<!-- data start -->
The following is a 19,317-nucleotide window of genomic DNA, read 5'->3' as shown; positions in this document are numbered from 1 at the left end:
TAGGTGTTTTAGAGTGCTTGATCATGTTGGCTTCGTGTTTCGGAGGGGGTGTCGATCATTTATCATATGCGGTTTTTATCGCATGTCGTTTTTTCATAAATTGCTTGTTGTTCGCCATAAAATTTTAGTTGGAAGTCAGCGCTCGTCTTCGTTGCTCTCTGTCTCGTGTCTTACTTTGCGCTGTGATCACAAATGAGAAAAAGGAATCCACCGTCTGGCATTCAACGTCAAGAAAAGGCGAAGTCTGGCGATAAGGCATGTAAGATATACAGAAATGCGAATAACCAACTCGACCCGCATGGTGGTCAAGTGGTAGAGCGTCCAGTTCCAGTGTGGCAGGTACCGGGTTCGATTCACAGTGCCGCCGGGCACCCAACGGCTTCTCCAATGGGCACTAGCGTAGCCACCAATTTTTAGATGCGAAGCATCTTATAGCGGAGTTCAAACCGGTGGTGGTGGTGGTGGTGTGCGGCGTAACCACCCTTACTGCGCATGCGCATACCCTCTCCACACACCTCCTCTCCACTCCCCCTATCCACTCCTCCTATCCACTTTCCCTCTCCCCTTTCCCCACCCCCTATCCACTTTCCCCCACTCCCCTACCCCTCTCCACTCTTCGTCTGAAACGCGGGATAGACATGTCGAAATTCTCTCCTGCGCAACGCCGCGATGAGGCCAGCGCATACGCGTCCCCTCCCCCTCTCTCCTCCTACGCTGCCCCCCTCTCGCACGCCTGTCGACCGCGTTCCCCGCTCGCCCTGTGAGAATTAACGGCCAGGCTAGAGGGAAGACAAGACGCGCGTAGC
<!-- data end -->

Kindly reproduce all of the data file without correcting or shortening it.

The following is a 19,317-nucleotide window of genomic DNA, read 5'->3' as shown; positions in this document are numbered from 1 at the left end:
TAGGTGTTTTAGAGTGCTTGATCATGTTGGCTTCGTGTTTCGGAGGGGGTGTCGATCATTTATCATATGCGGTTTTTATCGCATGTCGTTTTTTCATAAATTGCTTGTTGTTCGCCATAAAATTTTAGTTGGAAGTCAGCGCTCGTCTTCGTTGCTCTCTGTCTCGTGTCTTACTTTGCGCTGTGATCACAAATGAGAAAAAGGAATCCACCGTCTGGCATTCAACGTCAAGAAAAGGCGAAGTCTGGCGATAAGGCATGTAAGATATACAGAAATGCGAATAACCAACTCGACCCGCATGGTGGTCAAGTGGTAGAGCGTCCAGTTCCAGTGTGGCAGGTACCGGGTTCGATTCACAGTGCCGCCGGGCACCCAACGGCTTCTCCAATGGGCACTAGCGTAGCCACCAATTTTTAGATGCGAAGCATCTTATAGCGGAGTTCAAACCGGTGGTGGTGGTGGTGGTGTGCGGCGTAACCACCCTTACTGCGCATGCGCATACCCTCTCCACACACCTCCTCTCCACTCCCCCTATCCACTCCTCCTATCCACTTTCCCTCTCCCCTTTCCCCACCCCCTATCCACTTTCCCCCACTCCCCTACCCCTCTCCACTCTTCGTCTGAAACGCGGGATAGACATGTCGAAATTCTCTCCTGCGCAACGCCGCGATGAGGCCAGCGCATACGCGTCCCCTCCCCCTCTCTCCTCCTACGCTGCCCCCCTCTCGCACGCCTGTCGACCGCGTTCCCCGCTCGCCCTGTGAGAATTAACGGCCAGGCTAGAGGGAAGACAAGACGCGCGTAGC